Committee rejects tort bill

Published: June 11, 2020


BATON ROUGE–A House committee voted 8-4 Wednesday to reject a bill that would require the Legislature to decide whether an insurance company could avoid lowering auto insurance rates if it claimed it might face insolvency.

The bill, by Rep. Ted James, D-Baton Rouge, aimed to fix problems that Democrats have with a bill by Sen. Kirk Talbot, R-River Ridge, that would attempt to lower insurance premiums by targeting Louisiana’s civil justice system.

Republicans also have problems with Talbot’s bill. After negotiating with Gov. John Bel Edwards just before the Legislature approved the bill, Talbot added wording that would require judges to award damages to injured plaintiffs at 1 ½ times the total premiums they had paid, resulting in tens of thousands of dollars more than the bill’s supporters had intended for many plaintiffs.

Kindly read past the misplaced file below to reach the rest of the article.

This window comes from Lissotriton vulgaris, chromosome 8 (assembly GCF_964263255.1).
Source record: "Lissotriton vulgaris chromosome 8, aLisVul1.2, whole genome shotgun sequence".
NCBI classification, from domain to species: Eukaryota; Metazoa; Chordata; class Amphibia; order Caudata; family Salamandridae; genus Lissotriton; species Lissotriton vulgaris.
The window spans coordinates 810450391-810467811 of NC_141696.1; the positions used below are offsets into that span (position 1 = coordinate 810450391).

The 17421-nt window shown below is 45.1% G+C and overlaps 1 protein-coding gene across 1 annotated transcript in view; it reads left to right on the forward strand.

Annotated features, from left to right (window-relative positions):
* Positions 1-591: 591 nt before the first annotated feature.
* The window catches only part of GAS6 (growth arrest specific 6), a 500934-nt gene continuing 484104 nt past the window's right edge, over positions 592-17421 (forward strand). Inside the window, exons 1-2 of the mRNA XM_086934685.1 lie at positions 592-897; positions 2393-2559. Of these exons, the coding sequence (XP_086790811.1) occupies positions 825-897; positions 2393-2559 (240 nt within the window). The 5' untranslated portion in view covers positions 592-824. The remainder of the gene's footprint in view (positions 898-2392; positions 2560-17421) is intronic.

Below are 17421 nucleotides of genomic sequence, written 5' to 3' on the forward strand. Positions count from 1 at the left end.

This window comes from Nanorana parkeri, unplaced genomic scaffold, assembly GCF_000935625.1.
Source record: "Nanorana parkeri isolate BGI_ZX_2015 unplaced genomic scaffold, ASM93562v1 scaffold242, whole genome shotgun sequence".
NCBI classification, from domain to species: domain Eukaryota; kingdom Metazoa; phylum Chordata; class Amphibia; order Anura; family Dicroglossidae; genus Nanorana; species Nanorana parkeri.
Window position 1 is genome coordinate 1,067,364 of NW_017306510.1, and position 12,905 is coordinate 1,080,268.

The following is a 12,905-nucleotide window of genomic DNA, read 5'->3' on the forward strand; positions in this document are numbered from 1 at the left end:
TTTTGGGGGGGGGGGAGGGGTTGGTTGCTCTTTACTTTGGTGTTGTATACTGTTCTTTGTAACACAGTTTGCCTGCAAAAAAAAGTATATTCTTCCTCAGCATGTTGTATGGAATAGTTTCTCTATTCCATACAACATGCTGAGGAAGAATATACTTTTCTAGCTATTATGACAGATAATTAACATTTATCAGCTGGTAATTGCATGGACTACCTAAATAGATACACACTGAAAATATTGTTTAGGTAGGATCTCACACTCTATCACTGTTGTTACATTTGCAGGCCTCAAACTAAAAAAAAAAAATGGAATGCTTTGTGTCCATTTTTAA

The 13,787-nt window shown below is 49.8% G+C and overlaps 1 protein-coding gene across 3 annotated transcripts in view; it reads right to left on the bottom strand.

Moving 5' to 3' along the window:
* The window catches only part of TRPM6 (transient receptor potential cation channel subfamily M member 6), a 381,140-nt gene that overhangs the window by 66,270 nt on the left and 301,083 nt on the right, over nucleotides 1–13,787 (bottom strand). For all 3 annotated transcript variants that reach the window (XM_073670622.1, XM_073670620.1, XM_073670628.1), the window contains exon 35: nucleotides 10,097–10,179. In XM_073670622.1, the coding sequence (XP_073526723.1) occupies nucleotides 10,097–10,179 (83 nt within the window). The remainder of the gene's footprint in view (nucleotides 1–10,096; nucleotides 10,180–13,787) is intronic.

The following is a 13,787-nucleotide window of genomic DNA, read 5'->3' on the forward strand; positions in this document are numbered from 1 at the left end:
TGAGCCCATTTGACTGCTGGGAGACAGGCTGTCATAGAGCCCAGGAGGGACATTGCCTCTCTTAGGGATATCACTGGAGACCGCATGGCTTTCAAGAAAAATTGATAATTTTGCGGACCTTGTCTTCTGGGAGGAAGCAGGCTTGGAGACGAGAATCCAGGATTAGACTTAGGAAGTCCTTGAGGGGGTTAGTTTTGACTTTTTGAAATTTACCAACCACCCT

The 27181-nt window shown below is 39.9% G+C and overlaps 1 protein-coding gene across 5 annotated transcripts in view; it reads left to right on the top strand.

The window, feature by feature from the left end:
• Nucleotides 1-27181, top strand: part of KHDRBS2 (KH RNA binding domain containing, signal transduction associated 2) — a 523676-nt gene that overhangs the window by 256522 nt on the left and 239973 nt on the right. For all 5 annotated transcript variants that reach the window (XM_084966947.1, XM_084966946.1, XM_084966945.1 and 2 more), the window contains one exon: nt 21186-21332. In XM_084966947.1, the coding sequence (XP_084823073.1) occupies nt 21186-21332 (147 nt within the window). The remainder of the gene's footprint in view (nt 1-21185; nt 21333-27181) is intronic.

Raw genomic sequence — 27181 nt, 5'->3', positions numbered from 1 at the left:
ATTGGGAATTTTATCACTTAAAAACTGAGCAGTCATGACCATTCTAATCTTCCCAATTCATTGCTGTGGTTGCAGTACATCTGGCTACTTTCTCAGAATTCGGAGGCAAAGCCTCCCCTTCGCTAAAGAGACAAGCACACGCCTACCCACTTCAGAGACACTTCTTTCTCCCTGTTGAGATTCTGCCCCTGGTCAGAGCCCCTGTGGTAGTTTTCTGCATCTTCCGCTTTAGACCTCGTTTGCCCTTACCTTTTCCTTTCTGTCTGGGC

Legislative committees passed several bills Tuesday that would fix the wording as lawmakers wait to see if Edwards, who opposed the bill, will sign or veto it.

Republicans say that Talbot’s bill would likely lower auto insurance rates by at least 10% and up to 25% in some cases. However, if an insurance company could prove that a 10% reduction would lead to insolvency, it could be exempt from lowering its rates.

Democrats point out that Talbot’s bill does not mandate any rate reductions. They also contend that would make it harder for many injured plaintiffs to receive fair compensation.

Insurance Commissioner Jim Donelon, a Republican, has said that while Talbot’s bill doesn’t require rate cuts, he would expect most companies to cut their rates, with the only exception being firms that couldn’t do it without being forced into insolvency.

James’ bill would have required legislative approval before a company potentially facing insolvency was granted total or partial relief from rate reductions.

James said he was trying to hold lawmakers promising lower rates accountable by requiring them to decide if an insurance company could avoid rate reductions.

Read more at The Franklin Sun



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